While the United States continues to deal with the aftermath of Hurricane Katrina, Japan is now seeing the effects of a very powerful typhoon. After causing devastation in the southern and western part of the country, Typhoon Nabi is heading north in the sea between Japan and Korea. Nabi has left at least 23 people dead or missing and nearly 100 injured.

Nabi, packing winds of up to 126 kilometers an hour, is the third typhoon to hit mainland Japan this year.

Meteorologist Masaru Kida at private forecasting company Weathernews says Nabi is extraordinary in that it dumped a record amount of rainfall on some parts of southern Japan, especially on the island of Kyushu.

Mr. Kida says the storm, equivalent to a category three or four hurricane, has dumped more than a meter of rain in some communities in Kyushu since Sunday, equivalent to nearly half of their average annual rainfall.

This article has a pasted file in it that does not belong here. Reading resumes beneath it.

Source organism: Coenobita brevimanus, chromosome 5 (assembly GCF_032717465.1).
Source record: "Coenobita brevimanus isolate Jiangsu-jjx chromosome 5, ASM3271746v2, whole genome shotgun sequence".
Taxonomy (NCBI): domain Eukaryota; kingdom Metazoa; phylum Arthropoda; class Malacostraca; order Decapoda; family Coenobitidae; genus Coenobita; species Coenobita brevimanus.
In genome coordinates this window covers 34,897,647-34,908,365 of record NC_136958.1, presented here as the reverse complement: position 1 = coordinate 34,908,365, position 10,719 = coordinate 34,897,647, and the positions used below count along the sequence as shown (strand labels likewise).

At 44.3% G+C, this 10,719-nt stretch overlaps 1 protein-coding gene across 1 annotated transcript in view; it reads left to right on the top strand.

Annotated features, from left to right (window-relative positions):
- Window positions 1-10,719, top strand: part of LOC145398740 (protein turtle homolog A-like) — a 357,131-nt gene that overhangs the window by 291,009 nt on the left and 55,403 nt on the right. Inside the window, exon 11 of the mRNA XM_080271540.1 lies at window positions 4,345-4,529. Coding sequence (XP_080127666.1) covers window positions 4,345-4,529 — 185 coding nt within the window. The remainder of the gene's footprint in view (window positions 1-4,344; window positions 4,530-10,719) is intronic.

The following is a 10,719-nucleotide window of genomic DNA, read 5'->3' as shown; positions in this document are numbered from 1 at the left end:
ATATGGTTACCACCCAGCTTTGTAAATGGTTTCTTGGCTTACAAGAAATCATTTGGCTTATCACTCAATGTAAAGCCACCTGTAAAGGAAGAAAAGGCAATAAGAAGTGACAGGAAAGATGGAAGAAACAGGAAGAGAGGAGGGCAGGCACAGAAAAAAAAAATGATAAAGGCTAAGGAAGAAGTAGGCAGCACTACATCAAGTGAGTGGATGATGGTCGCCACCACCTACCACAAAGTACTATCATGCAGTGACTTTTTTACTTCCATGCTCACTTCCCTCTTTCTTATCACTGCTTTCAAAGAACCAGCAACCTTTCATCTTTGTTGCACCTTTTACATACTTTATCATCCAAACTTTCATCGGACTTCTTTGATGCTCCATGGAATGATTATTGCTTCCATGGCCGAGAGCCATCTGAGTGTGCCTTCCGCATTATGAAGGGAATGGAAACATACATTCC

Flooding and landslides prompted officials to issue evacuation orders for some 350,000 people.

Electricity was knocked out to more than 100,000 homes and businesses.

Some 1500 members of Japan's Self Defense Forces have been deployed to fortify coastal areas and help rescue storm victims.

The typhoon on Monday and Tuesday paralyzed transportation in many areas of the country. The storm also disrupted production at many factories.

Two automobile manufacturers, Mazda and Mitsubishi, say they were forced to suspend operations at their plants in the Hiroshima area Tuesday.

Typhoon Nabi - the name means butterfly in Korean - also caused misery in South Korea. Two people are reported missing there. More than 2,000 police officers and firefighters have been dispatched in the hard-hit city of Ulsan to help with recovery efforts. The storm dumped more than 600 millimeters of rain on the city, triggering landslides.

Forecasters warn that while Nabi has weakened, its winds are still powerful and could cause further damage late Wednesday and early Thursday in Japan's northern Hokkaido island. The U.S. Department of Defense typhoon tracking service projected it would hit Hokkaido and possibly brush near Russia's Sakhalin island late Wednesday.